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AUSTIN — With days left in the special session, Lt. Gov. Dan Patrick and House Speaker Dade Phelan are trading blows again. This time, they are blaming each other for not passing a controversial immigration enforcement bill requested by Gov. Greg Abbott.
On Thursday, Patrick blasted Phelan in a thread on X, formerly Twitter, for not just the all-but-certain death of a bill establishing education savings accounts for Texas families – but also for what Patrick called a “Texas-sized catch-and-release” bill.
Hours later, Phelan rebutted Patrick’s argument, saying the lieutenant governor was deflecting from the Senate’s “impotent response” to the “growing crisis at our border — a crisis demanding decisive action, not the ineffective strategies being peddled by the Senate.”
The Senate has yet to debate and pass House Bill 4, a controversial proposal that would allow for state and local police to start arresting undocumented migrants — which critics argue is a direct challenge to the federal government’s powers.
The latest disagreement means the third special session of 2023 will likely end with only one of three border security proposals reaching Abbott’s desk — likely guaranteeing a fourth special session.
The bill, authored by GOP Rep. David Spiller of Jacksboro, passed the House last week after a heated marathon floor session. It passed a Senate panel on Wednesday, but the Senate version did not include a portion of the legislation allowing state and local police to order unauthorized migrants to return to the country from which they entered.
Spiller disagrees with the removal of that provision. In a statement released Thursday afternoon, he did not attack Patrick for how he characterized his bill. He said Abbott amended the special session call to include his proposal.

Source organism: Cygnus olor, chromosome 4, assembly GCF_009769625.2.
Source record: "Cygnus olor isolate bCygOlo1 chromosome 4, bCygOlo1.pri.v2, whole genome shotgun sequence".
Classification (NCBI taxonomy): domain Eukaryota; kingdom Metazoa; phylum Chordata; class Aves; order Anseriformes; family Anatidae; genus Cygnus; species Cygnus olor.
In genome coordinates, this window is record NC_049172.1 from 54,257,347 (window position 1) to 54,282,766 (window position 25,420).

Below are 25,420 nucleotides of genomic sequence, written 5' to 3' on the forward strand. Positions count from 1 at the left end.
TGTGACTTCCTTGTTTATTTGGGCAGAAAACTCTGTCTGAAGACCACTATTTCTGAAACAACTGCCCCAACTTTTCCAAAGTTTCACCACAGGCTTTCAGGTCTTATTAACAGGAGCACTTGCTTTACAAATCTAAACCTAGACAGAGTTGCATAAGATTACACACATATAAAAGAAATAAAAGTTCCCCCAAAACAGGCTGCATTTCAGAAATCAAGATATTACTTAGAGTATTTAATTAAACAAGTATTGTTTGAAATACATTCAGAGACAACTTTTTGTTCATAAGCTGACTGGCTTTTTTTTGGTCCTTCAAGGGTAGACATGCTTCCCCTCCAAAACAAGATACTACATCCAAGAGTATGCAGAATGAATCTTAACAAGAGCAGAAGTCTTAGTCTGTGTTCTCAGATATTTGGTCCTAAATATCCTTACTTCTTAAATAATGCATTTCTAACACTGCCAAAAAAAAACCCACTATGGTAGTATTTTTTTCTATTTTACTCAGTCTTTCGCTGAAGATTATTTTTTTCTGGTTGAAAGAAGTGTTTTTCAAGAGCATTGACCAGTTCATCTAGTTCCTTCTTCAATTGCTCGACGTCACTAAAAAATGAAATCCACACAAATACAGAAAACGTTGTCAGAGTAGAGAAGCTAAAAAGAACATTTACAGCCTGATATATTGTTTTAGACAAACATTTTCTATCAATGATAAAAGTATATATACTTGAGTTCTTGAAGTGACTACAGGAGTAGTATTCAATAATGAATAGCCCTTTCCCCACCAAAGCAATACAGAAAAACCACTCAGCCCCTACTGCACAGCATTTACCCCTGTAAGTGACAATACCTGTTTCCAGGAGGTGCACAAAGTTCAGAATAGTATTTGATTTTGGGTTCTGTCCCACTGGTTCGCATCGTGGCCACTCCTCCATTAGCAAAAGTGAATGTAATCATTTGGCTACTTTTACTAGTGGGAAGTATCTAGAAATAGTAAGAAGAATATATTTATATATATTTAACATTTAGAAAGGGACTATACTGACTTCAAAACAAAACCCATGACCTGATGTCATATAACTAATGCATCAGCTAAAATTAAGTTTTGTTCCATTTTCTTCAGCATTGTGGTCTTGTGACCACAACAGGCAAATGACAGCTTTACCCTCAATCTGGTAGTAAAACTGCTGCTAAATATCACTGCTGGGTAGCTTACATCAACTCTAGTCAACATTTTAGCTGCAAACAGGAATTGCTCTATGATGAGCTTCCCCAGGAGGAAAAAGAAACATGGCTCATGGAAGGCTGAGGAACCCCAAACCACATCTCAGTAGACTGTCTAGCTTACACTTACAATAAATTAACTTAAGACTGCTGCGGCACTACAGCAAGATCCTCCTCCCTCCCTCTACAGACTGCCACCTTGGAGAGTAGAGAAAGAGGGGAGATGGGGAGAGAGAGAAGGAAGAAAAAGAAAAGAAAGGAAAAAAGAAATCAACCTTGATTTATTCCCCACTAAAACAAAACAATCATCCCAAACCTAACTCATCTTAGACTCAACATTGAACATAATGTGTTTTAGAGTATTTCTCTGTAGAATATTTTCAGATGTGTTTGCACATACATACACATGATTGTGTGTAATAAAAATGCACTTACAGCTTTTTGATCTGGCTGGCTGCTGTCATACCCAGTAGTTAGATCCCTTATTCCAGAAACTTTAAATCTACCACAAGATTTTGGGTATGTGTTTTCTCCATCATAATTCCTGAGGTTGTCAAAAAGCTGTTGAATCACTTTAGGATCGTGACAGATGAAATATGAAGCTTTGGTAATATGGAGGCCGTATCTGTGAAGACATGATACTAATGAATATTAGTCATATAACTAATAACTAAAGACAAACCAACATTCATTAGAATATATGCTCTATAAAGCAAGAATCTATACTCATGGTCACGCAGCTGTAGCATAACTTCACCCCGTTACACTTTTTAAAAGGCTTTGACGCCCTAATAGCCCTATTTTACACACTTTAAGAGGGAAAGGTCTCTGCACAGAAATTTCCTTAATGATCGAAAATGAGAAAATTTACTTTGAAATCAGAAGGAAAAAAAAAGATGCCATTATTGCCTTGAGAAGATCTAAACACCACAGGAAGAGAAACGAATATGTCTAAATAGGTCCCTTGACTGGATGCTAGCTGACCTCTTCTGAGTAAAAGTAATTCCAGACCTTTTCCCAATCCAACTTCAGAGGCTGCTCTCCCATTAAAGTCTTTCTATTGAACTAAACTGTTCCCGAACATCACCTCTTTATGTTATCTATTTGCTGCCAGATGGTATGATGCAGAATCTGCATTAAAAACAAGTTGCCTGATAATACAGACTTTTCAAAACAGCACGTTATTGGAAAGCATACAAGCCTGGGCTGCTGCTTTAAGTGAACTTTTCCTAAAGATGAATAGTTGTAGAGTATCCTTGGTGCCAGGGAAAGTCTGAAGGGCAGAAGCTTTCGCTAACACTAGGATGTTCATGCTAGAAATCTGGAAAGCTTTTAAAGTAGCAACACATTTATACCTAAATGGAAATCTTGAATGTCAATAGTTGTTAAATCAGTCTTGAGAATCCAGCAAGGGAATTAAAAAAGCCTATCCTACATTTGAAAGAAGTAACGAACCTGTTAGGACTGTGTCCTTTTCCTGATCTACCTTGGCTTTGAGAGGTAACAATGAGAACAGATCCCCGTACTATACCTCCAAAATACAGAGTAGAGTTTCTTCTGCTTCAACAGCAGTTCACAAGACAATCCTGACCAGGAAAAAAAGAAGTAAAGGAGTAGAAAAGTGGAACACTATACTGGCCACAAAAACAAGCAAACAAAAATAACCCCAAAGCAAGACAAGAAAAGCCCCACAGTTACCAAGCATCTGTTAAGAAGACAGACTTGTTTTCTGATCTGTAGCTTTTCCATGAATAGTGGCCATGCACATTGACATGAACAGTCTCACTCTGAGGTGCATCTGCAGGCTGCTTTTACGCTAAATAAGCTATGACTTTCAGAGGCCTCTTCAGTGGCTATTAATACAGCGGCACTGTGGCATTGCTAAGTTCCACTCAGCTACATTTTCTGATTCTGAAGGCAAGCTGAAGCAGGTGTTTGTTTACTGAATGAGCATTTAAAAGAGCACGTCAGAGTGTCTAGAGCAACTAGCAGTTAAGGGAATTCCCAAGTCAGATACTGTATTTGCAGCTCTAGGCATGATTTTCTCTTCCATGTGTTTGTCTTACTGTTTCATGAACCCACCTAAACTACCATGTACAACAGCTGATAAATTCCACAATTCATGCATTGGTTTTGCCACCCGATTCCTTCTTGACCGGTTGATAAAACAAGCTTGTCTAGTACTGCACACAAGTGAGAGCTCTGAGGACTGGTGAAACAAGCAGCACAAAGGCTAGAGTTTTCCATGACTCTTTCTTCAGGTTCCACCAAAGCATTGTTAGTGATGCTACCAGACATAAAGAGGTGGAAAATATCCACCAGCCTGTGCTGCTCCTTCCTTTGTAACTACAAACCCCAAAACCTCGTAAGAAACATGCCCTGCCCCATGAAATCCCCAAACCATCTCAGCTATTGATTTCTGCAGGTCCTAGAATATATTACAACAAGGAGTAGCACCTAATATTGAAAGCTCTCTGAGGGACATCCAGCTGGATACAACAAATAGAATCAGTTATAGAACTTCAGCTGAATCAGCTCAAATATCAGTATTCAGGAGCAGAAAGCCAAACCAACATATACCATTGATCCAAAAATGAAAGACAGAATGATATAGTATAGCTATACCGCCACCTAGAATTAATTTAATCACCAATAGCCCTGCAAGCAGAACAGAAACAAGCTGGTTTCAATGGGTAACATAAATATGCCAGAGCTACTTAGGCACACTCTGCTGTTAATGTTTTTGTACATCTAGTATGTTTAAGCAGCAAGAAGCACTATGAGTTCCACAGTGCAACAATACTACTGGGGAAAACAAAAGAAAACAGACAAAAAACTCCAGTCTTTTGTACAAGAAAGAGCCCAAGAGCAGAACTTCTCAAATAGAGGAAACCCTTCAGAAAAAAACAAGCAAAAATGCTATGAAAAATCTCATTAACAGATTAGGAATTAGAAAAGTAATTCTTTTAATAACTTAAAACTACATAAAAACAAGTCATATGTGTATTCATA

“This landmark border security legislation has been carefully crafted and designed with the Office of the Governor and, when passed, it will be the strongest in our nation,” Spiller said.
Democrats and immigration attorneys argue the proposal is unconstitutional as the federal government enforces immigration laws. They say the bill would lead to discrimination against Hispanic Texans.
Patrick vs. Phelan again
The back-and-forth between Phelan and Patrick started during the regular session when the House and Senate clashed over how to provide property tax cuts to homeowners and businesses. That dispute stretched into two special sessions and even saw Patrick attack Abbott publicly — a rarity.
The chambers reached an agreement in July and tempers seemed to cool. But then came the impeachment trial of Attorney General Ken Paxton. After the Senate acquitted Paxton of numerous impeachment articles that accused him of bribery and obstruction of justice, among other things, Patrick blasted Phelan and the House for impeaching Paxton in May.
Phelan hit back, saying the outcome in Paxton’s trial seemed to be predetermined. Hard-right activists, however, have sided with Patrick and have called on Phelan to resign. Same with Paxton and a few House members.
Thursday’s exchange only adds to the strained relationship.
“The Speaker is desperate to improve his border credentials with conservatives…,” Patrick posted on X.
Phelan blasted Patrick later for changing Spiller’s bill. The speaker said his chamber would stand by its proposal.
“We will not be lectured on border security by a Senate that has weakened our bill substantially and wants to further empower the federal government to turn migrants loose,” Phelan said in a statement Thursday.
Abbott has not commented on the animosity between Phelan and Patrick. The governor is in Israel to show solidarity with the Israelis. Abbott’s spokespeople did not respond to an email seeking comment Thursday.
The 30-day special session is set to end Nov. 7. Abbott asked lawmakers to pass several border security measures: one to increase the penalty on human smuggling, one for more border wall funding, Spiller’s bill, and any bills regarding Colony Ridge.
Of the border security bills Abbott asked the Legislature to pass, only one will reach his desk this session: a bill by Sen. Pete Flores of Lakeway that establishes a mandatory 10-year prison sentence for individuals who engage in human smuggling.